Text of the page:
Greenfield IPv4 + IPv6 broadband deployment

Frank Bulk frnkblk at
Sun Feb 27 06:04:38 CET 2011

I'm just not aware of an ISP that requires a customer to provide their
router -- if a service provider uses a modem or ONT, the customer is free to
plug in a router or their PC directly.  At least that's the way it is in
North America.

That said, I would say that definitely than 10% and probably less than 5% of
our customers don't use a router.  I'm not worried about a customer having
50 devices -- they would likely have a router in that case.  Most of our
configs hand out only one IPv4 address, so they're already "programmed" to
know that if they want multiple devices online the home that they need to
use a router, and 99.9%, it's a wireless router.

So I'm aware of the ND concerns, but with our small operations (<8,500
broadband users across 4 different access platforms), the ND concerns are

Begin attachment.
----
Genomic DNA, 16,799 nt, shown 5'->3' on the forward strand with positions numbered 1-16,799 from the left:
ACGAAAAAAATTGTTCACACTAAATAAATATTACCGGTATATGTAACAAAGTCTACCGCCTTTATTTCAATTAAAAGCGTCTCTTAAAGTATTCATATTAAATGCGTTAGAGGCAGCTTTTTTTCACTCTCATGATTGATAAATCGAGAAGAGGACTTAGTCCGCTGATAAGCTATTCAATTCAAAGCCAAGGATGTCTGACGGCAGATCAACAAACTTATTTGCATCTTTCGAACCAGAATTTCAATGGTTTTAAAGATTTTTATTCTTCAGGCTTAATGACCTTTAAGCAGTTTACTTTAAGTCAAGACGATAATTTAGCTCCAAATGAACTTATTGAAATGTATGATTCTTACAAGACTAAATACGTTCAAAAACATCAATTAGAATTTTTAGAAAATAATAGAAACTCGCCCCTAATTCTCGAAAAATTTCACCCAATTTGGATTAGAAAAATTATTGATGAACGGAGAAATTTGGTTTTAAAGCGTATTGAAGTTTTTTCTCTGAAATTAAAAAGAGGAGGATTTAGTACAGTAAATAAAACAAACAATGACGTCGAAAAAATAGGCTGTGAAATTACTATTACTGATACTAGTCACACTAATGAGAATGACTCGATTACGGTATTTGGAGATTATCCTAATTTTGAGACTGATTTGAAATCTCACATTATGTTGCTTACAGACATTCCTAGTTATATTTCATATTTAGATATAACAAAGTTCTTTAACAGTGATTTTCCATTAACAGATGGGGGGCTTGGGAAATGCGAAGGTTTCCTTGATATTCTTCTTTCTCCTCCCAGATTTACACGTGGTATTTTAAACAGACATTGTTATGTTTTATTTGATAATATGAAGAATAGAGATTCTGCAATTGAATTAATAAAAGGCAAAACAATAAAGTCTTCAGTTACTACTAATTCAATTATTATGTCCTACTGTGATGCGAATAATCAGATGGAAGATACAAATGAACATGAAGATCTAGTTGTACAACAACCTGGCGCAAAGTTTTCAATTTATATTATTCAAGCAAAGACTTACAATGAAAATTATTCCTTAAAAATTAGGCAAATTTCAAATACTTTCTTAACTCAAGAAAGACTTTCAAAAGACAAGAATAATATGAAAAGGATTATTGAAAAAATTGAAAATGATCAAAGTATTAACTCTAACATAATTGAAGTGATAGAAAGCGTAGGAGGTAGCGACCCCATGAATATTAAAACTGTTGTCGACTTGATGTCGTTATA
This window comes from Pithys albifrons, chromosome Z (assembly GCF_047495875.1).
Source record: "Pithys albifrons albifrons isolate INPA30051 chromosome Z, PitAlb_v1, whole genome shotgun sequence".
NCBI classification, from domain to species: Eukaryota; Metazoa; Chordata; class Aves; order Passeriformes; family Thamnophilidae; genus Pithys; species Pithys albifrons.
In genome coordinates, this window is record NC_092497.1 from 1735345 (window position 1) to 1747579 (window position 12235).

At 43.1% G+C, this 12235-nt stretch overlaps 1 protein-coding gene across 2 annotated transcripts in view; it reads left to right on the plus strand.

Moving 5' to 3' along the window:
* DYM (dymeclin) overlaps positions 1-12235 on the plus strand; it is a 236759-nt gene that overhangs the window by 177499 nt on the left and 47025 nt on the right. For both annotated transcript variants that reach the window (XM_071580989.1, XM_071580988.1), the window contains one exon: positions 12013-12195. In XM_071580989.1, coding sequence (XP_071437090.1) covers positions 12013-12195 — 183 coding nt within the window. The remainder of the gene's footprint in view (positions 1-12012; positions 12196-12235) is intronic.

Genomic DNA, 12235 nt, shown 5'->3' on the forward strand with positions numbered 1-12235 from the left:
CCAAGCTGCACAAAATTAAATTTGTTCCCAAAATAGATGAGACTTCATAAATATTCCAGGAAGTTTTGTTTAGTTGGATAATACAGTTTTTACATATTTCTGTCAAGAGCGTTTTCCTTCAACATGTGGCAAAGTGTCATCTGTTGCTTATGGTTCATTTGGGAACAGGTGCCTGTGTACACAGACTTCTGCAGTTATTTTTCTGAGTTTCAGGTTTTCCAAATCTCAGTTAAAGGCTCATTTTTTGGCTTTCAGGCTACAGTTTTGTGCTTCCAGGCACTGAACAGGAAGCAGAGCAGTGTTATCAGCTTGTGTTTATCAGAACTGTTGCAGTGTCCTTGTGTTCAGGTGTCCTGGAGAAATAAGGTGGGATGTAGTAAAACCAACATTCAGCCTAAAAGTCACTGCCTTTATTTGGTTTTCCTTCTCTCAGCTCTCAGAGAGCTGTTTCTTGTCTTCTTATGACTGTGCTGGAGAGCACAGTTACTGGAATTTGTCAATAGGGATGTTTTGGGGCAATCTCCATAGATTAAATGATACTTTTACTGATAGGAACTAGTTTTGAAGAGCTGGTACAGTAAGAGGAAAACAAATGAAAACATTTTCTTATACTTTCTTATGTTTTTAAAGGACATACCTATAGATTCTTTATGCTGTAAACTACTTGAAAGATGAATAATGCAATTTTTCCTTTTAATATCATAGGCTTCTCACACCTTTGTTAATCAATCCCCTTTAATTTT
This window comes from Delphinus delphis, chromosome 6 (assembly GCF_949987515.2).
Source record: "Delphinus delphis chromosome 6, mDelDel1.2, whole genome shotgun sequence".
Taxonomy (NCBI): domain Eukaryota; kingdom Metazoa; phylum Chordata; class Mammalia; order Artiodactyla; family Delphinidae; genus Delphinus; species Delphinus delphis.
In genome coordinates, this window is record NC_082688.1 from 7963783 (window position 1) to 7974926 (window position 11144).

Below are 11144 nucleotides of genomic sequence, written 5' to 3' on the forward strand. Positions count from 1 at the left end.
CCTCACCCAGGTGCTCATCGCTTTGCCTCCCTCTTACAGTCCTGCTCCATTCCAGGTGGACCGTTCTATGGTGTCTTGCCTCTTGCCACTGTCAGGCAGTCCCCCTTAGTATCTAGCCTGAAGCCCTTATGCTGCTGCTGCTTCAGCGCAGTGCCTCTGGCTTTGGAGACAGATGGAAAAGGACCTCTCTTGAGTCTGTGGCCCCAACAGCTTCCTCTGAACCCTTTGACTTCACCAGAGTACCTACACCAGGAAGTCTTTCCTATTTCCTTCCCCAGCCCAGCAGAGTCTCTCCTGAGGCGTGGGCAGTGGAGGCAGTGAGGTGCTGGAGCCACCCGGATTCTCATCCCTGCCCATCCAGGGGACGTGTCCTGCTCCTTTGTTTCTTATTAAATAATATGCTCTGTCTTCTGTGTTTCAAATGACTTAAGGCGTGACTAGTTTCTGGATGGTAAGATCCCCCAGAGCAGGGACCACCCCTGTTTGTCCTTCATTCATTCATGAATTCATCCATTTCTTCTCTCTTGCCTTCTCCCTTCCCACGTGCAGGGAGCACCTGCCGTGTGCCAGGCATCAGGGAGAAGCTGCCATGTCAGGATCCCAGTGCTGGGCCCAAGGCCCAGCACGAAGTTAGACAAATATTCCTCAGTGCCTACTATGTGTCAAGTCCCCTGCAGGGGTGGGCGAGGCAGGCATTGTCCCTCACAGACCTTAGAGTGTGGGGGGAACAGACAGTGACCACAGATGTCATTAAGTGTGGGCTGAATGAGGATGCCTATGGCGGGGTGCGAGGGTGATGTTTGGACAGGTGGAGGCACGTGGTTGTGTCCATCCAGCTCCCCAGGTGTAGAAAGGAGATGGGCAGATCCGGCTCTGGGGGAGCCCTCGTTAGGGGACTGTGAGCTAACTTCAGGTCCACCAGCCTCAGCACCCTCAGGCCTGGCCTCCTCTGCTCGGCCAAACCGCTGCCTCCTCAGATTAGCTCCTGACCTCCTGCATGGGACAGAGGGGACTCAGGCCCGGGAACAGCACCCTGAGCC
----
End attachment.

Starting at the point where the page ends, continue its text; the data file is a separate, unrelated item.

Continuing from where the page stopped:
-----Original Message-----
From: Mikael Abrahamsson [mailto:swmike at] 
Sent: Saturday, February 26, 2011 8:58 PM
To: Frank Bulk
Cc: Adam Armstrong; Dan White; IPv6 operators forum
Subject: RE: Greenfield IPv4 + IPv6 broadband deployment

On Sat, 26 Feb 2011, Frank Bulk wrote:

> It's a bit much, in our customer base, to require a router.

Could you please elaborate on that?

It's my world view that a majority of people already have a NAT gateway 
(because they want wifi etc), and the people who don't, do they really 
need IPv6 connectivity right away? When they want it, they can purchase a 
router and then have it.

I just see so many downsides with supporting a vendor routed /64 that I 
don't see that I can recommend it. Of course, large deployment hasn't 
happened yet so operationally we don't know what's going to happen.

If you're going to be the default gw of the /64, I think it's a good idea 
to enforce what number of IPv6 addresses and mac addresses you support in 
the service. Handling lots of ND is not going to scale, you really don't 
want to be part of the home network if you can avoid it. Think 50 devices 
which might have multiple IPv6 addresses each. That's a lot of ND and TCAM 

I'm sure you can get away with it initially, but isn't it better to do it 
right from the start than to have to stop doing it and converting the 
users later?

Mikael Abrahamsson    email: swmike at

More information about the ipv6-ops mailing list